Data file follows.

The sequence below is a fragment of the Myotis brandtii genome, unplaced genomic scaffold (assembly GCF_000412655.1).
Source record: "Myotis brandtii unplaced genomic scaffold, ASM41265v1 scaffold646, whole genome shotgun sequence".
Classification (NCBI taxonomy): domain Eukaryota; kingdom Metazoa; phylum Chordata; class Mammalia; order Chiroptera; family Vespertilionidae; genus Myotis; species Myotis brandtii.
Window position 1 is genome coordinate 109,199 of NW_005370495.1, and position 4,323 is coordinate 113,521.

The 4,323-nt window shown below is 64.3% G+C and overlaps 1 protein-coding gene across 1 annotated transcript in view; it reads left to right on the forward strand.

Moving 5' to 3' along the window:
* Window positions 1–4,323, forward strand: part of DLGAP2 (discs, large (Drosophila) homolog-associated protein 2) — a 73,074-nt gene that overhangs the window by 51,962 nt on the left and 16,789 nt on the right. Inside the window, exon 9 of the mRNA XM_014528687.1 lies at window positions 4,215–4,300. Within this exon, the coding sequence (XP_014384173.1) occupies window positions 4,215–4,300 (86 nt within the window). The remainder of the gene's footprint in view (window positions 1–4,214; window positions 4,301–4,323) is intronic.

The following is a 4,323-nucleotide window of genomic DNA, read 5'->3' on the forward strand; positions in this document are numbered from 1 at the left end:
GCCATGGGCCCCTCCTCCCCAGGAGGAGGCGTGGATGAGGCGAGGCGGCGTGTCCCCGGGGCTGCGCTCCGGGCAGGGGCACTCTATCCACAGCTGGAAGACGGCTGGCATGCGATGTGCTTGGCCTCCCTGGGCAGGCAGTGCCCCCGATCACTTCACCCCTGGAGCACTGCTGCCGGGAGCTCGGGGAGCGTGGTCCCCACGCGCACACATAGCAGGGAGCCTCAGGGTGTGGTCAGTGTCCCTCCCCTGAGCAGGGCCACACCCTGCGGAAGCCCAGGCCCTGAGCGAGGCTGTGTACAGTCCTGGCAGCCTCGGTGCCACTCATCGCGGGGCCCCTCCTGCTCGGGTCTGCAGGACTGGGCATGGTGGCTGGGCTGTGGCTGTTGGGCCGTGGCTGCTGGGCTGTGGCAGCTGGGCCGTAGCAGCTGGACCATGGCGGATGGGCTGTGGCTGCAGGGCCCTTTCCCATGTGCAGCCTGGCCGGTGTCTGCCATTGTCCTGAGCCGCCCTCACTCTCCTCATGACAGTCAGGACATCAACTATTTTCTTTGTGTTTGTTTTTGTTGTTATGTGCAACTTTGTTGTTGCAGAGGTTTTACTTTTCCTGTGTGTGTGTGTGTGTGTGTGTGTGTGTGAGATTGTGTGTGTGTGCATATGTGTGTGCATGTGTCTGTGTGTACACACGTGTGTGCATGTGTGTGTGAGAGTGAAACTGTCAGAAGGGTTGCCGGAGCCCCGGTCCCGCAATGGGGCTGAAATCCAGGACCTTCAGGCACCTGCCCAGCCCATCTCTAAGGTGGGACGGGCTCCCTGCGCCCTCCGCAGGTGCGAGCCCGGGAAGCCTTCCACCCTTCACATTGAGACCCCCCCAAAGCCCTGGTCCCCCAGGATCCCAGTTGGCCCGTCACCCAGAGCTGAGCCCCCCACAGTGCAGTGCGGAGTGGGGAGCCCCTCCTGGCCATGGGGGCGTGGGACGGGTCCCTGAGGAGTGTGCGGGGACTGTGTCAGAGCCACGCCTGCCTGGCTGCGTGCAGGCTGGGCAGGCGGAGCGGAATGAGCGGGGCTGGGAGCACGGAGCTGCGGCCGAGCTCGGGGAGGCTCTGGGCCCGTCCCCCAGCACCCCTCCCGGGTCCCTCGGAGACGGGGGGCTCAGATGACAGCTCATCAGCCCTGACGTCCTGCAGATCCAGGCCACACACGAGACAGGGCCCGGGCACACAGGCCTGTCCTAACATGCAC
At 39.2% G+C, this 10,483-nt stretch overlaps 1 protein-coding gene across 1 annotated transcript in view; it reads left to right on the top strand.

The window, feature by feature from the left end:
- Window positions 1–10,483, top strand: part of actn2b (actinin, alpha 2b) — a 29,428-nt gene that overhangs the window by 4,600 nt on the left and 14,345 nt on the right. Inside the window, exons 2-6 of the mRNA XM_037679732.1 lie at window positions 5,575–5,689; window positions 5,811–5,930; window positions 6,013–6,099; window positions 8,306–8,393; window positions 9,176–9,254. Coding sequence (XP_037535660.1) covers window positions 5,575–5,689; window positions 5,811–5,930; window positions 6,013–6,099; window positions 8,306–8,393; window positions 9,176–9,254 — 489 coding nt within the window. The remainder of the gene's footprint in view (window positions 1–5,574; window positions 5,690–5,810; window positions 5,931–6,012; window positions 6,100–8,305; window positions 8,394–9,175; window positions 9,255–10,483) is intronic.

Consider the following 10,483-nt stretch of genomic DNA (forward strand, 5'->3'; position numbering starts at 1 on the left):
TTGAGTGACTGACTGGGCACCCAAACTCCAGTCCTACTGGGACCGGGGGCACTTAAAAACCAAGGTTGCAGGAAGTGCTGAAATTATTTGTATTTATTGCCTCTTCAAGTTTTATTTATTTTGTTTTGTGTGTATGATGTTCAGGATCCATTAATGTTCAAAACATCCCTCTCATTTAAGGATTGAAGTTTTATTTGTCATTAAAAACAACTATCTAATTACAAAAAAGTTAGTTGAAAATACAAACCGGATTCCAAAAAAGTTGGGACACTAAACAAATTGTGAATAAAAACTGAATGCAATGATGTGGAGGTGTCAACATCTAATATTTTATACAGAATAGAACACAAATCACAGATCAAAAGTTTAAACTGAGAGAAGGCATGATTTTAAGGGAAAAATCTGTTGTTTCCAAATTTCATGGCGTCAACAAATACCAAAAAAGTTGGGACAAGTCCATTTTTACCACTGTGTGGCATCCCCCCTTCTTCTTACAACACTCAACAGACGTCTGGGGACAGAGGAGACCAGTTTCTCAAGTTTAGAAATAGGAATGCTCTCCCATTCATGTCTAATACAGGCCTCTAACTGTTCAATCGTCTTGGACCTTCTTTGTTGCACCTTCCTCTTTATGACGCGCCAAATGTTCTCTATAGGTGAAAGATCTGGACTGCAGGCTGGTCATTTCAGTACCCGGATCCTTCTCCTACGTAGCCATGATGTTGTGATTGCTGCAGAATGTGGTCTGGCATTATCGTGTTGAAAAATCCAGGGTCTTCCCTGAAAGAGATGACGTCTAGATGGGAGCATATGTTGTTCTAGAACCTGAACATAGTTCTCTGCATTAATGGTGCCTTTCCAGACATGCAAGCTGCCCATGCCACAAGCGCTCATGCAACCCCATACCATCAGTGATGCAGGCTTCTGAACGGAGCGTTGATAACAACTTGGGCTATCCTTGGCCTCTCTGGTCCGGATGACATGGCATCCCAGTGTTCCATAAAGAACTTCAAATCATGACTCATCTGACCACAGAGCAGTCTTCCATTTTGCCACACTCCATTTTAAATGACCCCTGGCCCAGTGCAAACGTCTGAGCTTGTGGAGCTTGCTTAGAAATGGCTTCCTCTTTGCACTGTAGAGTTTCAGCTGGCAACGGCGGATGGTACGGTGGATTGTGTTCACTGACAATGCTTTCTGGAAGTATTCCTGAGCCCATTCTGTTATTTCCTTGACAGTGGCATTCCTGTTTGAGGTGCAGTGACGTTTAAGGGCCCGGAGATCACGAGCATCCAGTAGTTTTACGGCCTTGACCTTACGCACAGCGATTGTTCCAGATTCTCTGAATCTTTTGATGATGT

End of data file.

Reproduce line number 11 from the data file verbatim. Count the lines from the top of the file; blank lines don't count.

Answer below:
The window, feature by feature from the left end: